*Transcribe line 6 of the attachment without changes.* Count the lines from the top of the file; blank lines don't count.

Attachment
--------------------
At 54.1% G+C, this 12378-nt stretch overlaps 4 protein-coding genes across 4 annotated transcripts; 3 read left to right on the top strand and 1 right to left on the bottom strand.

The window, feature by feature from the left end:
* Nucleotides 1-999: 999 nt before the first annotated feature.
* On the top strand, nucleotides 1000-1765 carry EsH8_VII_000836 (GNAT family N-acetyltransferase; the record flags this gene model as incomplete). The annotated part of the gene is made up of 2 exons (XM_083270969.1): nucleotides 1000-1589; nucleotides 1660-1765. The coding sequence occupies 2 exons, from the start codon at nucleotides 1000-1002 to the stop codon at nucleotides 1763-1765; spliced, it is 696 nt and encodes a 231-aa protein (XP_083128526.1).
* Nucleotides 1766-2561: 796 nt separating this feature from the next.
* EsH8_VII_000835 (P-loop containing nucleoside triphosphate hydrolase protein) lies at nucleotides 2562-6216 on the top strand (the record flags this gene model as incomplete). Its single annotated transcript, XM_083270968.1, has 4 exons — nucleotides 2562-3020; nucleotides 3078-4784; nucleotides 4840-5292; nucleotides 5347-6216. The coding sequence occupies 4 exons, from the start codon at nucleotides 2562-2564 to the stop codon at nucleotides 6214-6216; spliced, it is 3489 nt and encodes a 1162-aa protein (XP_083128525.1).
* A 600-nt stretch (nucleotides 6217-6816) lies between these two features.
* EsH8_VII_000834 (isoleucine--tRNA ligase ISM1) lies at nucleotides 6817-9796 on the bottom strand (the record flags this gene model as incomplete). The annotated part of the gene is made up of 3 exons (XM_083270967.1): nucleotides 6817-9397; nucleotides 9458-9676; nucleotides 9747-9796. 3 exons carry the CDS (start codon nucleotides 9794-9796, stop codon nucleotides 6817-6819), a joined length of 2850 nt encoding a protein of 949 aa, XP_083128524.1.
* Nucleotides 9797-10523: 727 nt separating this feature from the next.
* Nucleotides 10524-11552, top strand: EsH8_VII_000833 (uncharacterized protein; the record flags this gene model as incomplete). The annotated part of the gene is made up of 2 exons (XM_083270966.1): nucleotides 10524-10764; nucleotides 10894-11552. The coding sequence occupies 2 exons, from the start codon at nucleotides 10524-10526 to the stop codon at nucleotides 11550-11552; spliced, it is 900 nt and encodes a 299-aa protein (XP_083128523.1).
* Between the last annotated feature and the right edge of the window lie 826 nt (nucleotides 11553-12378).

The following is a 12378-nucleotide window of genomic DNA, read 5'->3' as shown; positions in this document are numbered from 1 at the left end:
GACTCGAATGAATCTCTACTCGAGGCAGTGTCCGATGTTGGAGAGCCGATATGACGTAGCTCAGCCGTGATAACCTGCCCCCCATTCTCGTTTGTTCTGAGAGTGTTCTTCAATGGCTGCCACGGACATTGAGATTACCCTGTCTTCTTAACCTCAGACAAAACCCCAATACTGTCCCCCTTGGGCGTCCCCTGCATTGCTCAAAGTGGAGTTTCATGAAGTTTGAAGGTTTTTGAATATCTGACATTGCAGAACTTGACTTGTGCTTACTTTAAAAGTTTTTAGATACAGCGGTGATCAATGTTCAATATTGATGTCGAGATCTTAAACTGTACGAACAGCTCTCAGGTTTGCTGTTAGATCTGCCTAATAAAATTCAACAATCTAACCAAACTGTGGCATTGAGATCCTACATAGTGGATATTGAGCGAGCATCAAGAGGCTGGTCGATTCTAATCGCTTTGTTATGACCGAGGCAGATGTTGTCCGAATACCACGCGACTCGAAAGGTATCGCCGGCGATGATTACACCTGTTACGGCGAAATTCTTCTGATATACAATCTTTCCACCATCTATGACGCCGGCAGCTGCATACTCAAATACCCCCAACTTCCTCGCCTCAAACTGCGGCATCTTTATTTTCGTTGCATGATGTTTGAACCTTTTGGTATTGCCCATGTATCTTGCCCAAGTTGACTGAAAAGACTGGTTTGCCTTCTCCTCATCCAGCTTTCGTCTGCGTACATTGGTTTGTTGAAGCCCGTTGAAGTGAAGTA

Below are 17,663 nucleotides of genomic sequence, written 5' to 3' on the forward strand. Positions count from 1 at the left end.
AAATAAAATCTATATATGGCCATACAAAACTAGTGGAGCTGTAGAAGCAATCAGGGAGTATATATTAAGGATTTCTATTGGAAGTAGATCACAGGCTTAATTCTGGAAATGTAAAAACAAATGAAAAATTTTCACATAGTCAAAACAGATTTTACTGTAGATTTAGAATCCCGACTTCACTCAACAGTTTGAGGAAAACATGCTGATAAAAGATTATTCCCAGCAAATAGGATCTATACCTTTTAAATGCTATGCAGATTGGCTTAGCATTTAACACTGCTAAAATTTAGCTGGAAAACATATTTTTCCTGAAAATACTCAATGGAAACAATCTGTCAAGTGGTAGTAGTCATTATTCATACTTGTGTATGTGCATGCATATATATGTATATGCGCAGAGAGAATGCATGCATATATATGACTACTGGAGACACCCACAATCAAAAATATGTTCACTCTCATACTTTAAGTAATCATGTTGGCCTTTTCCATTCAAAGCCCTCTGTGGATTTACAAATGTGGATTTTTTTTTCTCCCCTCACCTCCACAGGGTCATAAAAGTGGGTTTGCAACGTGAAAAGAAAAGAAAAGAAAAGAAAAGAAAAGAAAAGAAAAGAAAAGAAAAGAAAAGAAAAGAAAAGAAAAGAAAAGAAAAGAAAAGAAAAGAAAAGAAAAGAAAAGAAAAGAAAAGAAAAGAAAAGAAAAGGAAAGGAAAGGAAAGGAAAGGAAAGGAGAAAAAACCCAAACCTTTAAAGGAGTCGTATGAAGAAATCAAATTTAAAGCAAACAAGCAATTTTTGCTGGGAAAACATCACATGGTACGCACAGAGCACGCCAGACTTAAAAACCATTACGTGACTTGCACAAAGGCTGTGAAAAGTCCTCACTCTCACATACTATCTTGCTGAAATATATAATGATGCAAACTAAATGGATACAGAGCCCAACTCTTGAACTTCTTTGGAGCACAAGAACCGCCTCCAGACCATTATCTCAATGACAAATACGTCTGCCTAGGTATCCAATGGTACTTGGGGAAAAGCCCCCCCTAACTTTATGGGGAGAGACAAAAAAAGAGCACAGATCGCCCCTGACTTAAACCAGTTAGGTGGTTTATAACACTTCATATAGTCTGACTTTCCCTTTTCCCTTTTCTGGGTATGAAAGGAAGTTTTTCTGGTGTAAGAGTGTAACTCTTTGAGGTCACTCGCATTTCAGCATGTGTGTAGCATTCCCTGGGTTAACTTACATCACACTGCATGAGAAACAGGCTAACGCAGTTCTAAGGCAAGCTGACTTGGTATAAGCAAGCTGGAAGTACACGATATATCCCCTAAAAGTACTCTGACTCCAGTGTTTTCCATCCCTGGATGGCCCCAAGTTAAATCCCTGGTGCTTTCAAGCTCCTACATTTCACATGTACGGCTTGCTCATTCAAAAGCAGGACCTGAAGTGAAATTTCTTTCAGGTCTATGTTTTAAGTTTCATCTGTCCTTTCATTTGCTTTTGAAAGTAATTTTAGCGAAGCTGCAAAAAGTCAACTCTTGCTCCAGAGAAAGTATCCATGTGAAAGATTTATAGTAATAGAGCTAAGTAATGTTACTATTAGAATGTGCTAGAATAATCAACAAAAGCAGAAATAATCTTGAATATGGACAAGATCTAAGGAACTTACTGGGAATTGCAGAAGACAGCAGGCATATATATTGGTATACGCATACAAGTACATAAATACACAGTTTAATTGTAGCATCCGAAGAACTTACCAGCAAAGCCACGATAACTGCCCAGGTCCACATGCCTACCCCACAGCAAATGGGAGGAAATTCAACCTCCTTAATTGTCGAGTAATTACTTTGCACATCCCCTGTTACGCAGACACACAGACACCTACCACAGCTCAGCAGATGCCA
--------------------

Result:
* EsH8_VII_000835 (P-loop containing nucleoside triphosphate hydrolase protein) lies at nucleotides 2562-6216 on the top strand (the record flags this gene model as incomplete). Its single annotated transcript, XM_083270968.1, has 4 exons — nucleotides 2562-3020; nucleotides 3078-4784; nucleotides 4840-5292; nucleotides 5347-6216. The coding sequence occupies 4 exons, from the start codon at nucleotides 2562-2564 to the stop codon at nucleotides 6214-6216; spliced, it is 3489 nt and encodes a 1162-aa protein (XP_083128525.1).